animated -- and distorted -- by the same values as its editorials. Making
the chief of the editorial page the chief of the news columns will not
quiet those suspicions....
Even more revealing has been the press coverage. Since Raines's
appointment was announced in May, there has been almost no criticism of
possible conflicts. (I examined stories in the Times, The Washington Post,
the Los Angeles Times, Vanity Fair and in the forthcoming issue of the
Columbia Journalism Review.) The silence suggests that the press tolerates
conflicts as long as they conform to its dominant -- mainly liberal --
beliefs. Suppose, hypothetically, that the Wall Street Journal had named
Robert Bartley, its fiercely conservative editorial page editor, to run
its news columns. Questions surely would have arisen (and properly so)
about his suitability -- about whether he might use the news columns to
promote conservative views. Similar questions apply no less to the liberal
Among editors and reporters of the national media -- papers, magazines,
TV -- a "liberal bias" is not so much denied as ignored, despite
overwhelming evidence that it exists. Consider a recent survey of the
public, the press and "policy leaders" by the Kaiser Family
Foundation and the Public Perspective magazine of the Roper Center for
Public Opinion Research. Among the press, only 6 percent identified
themselves as "conservative" and 4 percent as Republican. Among
the public, the figures were 35 percent and 28 percent and, among policy
leaders, 18 percent and 24 percent. This poll confirms many others....
Among journalists, pressures for intellectual and social conformity
mean that challenges to what "everyone believes" are rare.
Journalists -- like most people -- want to be liked and respected by peers
"The press becomes the unwitting ally of a reform politics which,
in fact, primarily represents a constituency of well-educated,
upper-middle-class whites who respond to the direct mail appeals [of
advocacy groups]," writes Thomas Edsall, a Washington Post political
reporter, in Public Perspective. Although Edsall was referring to campaign
finance "reform," the point applies to many liberal causes, from
strict environmental regulation to women's and gay "rights."
Similarly, the press "has been blindsided by...significant political
developments because so few members of the media share the views of the
voters who have been mobilized by these movements," says Edsall. He
mentions -- among others -- "the conservative upheaval of 1980 that
produced Ronald Reagan...the rise of the Christian Right...the popularity
of welfare reform in the 1990s."...
To read all of Samuelson's column, go to: http://www.washingtonpost.com/wp-dyn/articles/A10823-2001Aug28.html
For the referenced piece by Tom Edsall, posted
only as a PDF: http://www.ropercenter.uconn.edu/pubper/pdf/pp12_4d.pdf
As detailed in the May 22 CyberAlert, Raines complained in Fly
Fishing Through the Midlife Crisis that "reporting on President
Reagan's success in making life harder for citizens who were not born
rich, white, and healthy -- saddened me." During a November 17, 1993
interview about his book on Charlie Rose's PBS show, he whined:
"The Reagan years oppressed me because of the callousness and the
greed and the hard-hearted attitude toward people who have very little in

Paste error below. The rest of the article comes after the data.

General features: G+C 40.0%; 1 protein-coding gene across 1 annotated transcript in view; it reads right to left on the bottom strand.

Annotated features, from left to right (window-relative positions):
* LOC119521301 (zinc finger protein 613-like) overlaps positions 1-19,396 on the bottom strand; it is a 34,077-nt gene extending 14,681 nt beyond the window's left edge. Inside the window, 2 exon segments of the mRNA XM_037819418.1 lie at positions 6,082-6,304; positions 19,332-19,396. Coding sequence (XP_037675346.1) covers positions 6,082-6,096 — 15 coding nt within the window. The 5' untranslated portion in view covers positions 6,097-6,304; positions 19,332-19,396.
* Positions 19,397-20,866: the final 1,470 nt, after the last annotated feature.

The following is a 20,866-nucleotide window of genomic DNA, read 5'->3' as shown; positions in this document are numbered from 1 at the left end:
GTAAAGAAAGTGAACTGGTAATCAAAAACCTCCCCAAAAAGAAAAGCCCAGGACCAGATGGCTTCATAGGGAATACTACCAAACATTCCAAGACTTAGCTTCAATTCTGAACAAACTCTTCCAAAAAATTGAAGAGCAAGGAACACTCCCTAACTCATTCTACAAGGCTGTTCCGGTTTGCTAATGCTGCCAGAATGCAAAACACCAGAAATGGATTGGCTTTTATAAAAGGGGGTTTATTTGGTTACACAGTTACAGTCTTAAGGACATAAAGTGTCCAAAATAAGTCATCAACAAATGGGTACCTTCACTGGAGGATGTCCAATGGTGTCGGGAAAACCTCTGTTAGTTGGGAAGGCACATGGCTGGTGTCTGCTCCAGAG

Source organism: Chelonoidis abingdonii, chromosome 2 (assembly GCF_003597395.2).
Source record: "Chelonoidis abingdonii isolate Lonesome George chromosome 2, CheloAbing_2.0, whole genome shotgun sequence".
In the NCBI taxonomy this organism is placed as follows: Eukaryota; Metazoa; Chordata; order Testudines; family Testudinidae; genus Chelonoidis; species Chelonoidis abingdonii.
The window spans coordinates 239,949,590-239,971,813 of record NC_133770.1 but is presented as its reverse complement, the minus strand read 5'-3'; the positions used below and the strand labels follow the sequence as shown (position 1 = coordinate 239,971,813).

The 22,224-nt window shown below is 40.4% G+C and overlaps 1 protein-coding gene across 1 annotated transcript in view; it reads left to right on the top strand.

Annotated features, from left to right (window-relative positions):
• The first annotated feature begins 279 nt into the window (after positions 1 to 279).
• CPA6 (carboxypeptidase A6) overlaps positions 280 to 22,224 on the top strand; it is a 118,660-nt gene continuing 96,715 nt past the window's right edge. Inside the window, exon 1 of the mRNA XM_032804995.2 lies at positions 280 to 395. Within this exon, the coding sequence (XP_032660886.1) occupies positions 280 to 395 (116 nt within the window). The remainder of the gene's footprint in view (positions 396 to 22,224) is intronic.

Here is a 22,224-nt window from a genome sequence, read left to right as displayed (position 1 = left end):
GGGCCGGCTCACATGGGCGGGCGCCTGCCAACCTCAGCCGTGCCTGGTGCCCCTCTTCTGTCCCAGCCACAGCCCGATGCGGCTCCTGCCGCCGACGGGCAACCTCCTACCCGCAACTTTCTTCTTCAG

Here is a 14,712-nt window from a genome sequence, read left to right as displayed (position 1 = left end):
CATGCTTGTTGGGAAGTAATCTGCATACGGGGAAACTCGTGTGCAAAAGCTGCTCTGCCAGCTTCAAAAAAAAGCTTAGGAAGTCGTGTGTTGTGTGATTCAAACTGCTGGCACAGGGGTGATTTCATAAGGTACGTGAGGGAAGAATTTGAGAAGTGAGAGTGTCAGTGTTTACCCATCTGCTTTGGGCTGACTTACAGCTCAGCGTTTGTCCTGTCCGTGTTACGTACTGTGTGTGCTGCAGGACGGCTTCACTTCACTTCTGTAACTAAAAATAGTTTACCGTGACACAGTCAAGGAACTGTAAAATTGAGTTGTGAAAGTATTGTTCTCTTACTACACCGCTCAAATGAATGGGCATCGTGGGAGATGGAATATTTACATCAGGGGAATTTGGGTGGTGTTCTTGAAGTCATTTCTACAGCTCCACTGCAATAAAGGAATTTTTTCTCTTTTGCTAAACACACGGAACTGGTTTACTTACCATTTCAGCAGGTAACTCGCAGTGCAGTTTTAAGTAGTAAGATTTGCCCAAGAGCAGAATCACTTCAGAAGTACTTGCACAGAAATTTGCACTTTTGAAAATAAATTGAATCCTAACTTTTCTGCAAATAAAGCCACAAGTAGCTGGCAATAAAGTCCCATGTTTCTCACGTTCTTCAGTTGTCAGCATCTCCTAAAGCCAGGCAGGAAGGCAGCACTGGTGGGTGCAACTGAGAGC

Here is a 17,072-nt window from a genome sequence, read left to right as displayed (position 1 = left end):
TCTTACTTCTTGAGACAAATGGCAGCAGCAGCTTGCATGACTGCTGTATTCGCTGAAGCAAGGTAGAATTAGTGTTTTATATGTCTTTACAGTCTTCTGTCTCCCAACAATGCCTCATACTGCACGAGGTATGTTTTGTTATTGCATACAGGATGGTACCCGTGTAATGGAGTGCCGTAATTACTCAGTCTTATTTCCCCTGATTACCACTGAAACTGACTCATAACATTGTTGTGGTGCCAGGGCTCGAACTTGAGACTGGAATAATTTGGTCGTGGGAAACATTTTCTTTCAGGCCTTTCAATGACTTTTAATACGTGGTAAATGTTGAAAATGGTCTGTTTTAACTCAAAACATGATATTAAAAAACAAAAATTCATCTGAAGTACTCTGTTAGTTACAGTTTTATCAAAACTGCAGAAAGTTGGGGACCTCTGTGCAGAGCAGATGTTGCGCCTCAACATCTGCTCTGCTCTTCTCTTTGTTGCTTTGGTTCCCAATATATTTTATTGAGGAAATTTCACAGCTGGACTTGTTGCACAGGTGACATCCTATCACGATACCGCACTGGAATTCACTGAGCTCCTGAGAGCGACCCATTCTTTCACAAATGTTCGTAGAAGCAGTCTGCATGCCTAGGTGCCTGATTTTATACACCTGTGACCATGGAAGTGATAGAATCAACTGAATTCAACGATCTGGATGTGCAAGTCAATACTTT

To watch a RealPlayer video clip of Raines
with Rose and/or for more extensive quotations from Raines, go to: http://www.mrc.org/cyberalerts/2001/cyb20010522.asp#3
highlighted a poll of which I was unaware, about how only a piddling six
percent of the press call themselves conservative.
(MRC Communications Director Liz Swasey
tracked down the poll and discovered that the ideological and party
identification questions were not the thrust of the poll, but like the
Freedom Forum survey which determined 89 percent of Washington reporters
voted for Clinton in 1992, came in some end of survey demographic
questions in a poll about an unrelated topic. Still, about ten percent of
news media respondents refused to identify their party or ideological
The "National Survey of the Role of Polls
in Policymaking," completed by Princeton Survey Research Associates
for the Kaiser Family Foundation in collaboration with Public Perspective,
a magazine published by the Roper Center for Public Opinion Research, was
released in late June.
The poll questioned 1,206 members of the
public, 300 "policymakers" and 301 "media professionals,
including reporters and editors from top newspapers, TV and radio
networks, news services and news magazines."
The survey found that six times more of the
public than journalists considered themselves "conservative"
while four times as many members of the media called themselves
"liberal" as "conservative." The results to the two
-- "In politics today, do you consider
yourself a Republican, a Democrat, an independent or something else?"
-- "Would you describe your political
beliefs as conservative, moderate or liberal?"
the news media sample, 64 percent were male and just 36 percent female, so
given how women skew more liberal, a newsroom split about evenly between
men and woman is probably even more liberal overall.
To access all the documents posted about this
poll, go to: http://www.kff.org/content/2001/3146/
The actual poll results in full are only
posted in PDF format. It's about 30 pages with the questions cited above
near the end: http://www.kff.org/content/2001/3146/toplines.pdf
I'd bet many of those who said
"moderate" are actually quite liberal given how reporters so
often tagged Senator Jeffords as a "moderate" and consider Gary
Condit to be "conservative."
-- Brent Baker